Grace Kennedy (writer)
Grace Kennedy (1782 – 28 February 1825) was a Scottish writer. She was the fourth daughter of Robert Kennedy of Pinmore, county Ayr, and Robina, daughter of John Vans Agnew, of Barnbarrow, county Galloway. She was born at Pinmore in Ayrshire, but at an early age moved to Edinburgh. She wrote novels of a religious tendency which were very popular in their day. By 1920, they were very little read. She is best known as the author of Father Clement (1823), an anti-Roman Catholic novel, which ran through some dozen editions and was translated into most of the languages of Europe. She was writing Philip Colville, a Covenanter's Story when she died. Her published works consist of:
- Decision (1821)
- Profession is not Principle (1822)
- Jessy Allan, or The Lame Girl (1822)
- Father Clement (1823)
- Anna Ross (1824)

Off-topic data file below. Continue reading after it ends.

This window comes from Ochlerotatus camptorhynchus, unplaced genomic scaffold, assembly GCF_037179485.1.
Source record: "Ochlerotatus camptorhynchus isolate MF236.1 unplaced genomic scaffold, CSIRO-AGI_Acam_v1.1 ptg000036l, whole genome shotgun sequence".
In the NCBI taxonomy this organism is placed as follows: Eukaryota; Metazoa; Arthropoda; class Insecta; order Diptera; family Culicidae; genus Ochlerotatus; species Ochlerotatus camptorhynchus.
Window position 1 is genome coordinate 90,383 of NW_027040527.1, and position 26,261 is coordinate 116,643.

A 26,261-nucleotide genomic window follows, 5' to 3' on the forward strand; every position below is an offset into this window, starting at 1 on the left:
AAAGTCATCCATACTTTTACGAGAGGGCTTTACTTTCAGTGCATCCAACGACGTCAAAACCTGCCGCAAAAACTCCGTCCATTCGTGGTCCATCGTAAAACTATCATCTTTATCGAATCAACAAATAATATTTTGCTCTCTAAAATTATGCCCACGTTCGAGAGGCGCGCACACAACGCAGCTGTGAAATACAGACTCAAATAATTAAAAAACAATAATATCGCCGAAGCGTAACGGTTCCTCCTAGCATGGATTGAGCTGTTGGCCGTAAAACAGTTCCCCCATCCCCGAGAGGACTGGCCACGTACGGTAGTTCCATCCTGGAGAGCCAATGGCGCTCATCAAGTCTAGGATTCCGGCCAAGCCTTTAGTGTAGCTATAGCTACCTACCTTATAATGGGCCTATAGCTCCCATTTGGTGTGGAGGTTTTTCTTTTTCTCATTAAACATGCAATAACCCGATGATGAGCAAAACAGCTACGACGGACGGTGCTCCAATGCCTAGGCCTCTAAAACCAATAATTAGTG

- Andrew Campbell's Visit to his Irish Cousins (1824)
- The Word of God and the Word of Man (1824)
- Dunallan (second edition, 1825)
A collection of her works in six volumes appeared at Edinburgh in 1827, and a German translation of them, Sämmtliche Werke, in Bielefeld in 1838 and another one in 1842.
||This article includes a list of references, related reading or external links, but its sources remain unclear because it lacks inline citations. (June 2013) (Learn how and when to remove this template message)|
- The Works of Grace Kennedy (Edinburgh: William Oliphant, 1827)
- Ripley, George; Dana, Charles A., eds. (1879). "Kennedy, Grace". The American Cyclopædia.
- Rines, George Edwin, ed. (1920). "Kennedy, Grace". Encyclopedia Americana.
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